All four candidates in the Liberal Democratic Party’s presidential election said the government’s fiscal reconstruction goal may have to be delayed to prioritize resuscitating an economy ravaged by the pandemic.
During a debate Saturday, each candidate in the race, which will effectively decide who will replace Prime Minister Yoshihide Suga as the country’s leader, made their stance clear on the target to achieve a primary balance surplus by fiscal 2025.
The primary balance target, in which the government can fully cover its expenditures excluding debt-servicing costs with its own tax revenues, has become one of the hot economic issues in the campaign that kicked off Friday.
Sanae Takaichi, a former internal affairs minister, has brought the topic on the table, as she has said she plans to freeze the goal until the country’s inflation rate reaches its 2% target. Takaichi is advocating for an increase in fiscal spending to make “bold investments” to bolster Japan’s growth and improve crisis management. To do so, Japan needs to free itself from fiscal restraint, she said.
During the debate, which was streamed online, the three other candidates were asked about their take on the fiscal reconstruction target and each said it’s not a priority for now.
“I think we have no choice but to delay the primary balance target” until the economy is out of the woods, said Taro Kono, the minister in charge of the vaccination drive. Kono added that the economy needs to be sustained by both monetary easing and fiscal spending.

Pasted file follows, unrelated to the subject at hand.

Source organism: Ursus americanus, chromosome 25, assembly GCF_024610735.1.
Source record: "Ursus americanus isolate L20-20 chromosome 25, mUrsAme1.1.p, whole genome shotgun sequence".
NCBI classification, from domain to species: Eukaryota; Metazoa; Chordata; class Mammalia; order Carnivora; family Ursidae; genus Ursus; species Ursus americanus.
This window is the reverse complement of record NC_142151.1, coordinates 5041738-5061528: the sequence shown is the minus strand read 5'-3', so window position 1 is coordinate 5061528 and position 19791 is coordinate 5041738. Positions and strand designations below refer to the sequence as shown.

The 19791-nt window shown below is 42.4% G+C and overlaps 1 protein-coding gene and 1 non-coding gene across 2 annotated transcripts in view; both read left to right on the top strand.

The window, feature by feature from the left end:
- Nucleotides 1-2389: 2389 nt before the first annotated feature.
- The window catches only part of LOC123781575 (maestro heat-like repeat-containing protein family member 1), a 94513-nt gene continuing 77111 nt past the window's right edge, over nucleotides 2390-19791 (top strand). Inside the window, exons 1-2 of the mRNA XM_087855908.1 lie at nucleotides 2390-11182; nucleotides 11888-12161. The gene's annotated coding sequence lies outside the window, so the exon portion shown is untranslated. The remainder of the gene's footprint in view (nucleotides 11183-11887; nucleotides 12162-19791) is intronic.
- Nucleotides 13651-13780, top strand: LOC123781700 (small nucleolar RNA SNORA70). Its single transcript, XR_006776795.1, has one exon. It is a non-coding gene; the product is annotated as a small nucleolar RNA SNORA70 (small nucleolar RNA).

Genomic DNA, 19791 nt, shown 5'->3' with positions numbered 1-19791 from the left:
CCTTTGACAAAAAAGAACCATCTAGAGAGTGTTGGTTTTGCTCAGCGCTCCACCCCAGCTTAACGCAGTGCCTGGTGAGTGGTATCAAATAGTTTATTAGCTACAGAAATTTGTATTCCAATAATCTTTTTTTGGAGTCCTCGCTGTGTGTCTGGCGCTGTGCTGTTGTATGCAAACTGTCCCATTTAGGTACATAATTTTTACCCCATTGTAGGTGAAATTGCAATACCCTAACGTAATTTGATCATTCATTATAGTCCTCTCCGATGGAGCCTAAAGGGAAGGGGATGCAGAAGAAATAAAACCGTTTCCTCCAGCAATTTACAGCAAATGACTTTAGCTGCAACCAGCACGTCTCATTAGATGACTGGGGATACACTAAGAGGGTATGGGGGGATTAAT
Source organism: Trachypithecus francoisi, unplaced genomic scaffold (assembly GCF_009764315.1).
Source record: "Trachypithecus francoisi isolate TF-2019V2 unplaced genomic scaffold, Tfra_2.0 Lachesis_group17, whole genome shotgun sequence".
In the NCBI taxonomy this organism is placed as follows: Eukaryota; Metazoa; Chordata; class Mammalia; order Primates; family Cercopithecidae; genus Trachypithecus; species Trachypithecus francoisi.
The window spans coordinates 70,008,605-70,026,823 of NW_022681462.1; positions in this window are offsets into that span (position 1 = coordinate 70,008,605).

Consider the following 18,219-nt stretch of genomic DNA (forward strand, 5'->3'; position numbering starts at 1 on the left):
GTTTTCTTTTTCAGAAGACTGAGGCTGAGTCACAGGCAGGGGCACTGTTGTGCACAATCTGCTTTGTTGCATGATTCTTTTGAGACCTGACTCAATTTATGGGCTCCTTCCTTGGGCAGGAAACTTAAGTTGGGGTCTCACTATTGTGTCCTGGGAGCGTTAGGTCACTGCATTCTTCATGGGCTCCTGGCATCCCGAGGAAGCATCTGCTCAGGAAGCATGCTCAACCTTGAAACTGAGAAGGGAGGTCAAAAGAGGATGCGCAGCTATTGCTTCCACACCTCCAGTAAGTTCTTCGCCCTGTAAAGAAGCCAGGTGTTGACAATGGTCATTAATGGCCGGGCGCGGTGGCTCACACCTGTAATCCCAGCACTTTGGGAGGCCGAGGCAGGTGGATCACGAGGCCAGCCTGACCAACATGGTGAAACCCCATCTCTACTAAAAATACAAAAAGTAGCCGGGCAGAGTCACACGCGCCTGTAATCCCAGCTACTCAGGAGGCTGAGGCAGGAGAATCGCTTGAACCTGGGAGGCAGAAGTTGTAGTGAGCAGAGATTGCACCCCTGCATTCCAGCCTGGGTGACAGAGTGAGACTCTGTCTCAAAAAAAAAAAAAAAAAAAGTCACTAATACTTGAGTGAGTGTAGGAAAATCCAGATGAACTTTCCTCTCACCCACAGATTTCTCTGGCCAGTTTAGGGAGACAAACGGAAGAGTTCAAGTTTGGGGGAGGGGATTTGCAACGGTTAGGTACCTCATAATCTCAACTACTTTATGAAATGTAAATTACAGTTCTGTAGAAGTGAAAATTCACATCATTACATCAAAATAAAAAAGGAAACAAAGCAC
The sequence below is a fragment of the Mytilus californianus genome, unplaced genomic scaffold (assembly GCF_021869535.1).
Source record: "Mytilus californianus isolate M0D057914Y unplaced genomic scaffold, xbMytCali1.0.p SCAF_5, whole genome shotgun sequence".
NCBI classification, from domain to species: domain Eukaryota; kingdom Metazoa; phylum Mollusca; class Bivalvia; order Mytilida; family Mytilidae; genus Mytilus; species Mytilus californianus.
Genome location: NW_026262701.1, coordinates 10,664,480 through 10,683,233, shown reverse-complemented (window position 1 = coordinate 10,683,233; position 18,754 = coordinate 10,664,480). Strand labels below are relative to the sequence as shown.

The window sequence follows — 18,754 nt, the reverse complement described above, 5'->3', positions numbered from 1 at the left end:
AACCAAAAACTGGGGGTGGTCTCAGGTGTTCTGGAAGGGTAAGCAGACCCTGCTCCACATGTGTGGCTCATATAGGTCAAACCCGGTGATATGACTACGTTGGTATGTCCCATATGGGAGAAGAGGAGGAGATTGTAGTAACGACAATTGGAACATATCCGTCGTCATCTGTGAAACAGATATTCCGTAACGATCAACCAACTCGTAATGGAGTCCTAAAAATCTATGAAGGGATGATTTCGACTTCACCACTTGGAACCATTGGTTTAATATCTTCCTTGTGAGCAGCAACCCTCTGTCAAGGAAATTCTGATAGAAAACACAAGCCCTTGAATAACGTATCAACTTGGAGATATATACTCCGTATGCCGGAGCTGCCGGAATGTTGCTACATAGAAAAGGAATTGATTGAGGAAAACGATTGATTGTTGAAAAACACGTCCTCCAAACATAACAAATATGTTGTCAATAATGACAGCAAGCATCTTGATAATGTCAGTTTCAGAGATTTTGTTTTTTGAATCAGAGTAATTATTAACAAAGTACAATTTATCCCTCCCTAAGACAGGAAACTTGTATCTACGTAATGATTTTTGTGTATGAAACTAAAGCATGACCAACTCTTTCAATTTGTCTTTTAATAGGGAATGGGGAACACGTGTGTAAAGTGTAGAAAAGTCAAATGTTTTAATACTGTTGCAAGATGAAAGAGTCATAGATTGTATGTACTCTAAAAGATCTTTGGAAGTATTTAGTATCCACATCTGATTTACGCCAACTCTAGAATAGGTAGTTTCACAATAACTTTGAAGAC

It’s widely recognized that it’s highly unlikely that Japan will be able to achieve the primary balance goal.
In July, the government released simulations showing the target would be unachievable until fiscal 2027 even under the assumption that the country’s economy grows at a faster pace than usual. The government has maintained the target in an apparent effort to express its commitment to improve the country’s fiscal health, which is the worst among the Group of Seven industrialized nations.
Another candidate, Seiko Noda, the deputy secretary-general of the LDP, said maintaining fiscal discipline is a basic principle, “but we are currently facing an emergency … if we don’t spend now, the bottom would fall out, so we have to” deprioritize the target.
As more immediate issues, Noda stressed the importance of investing in children while stimulating subdued consumption among older people due to the pandemic.
Former Foreign Minister Fumio Kishida said Japan will not “haul down the flag of fiscal reconstruction” but must not make a mistake about the order of its priorities.
He said the first thing is to get the economy back up and running and then create a healthy cycle of growth and redistribute the wealth gained as a result. Once that happens, the government will be able to focus on fiscal reconstruction, he said.
“I will consider postponing the primary balance goal if necessary,” Kishida said.
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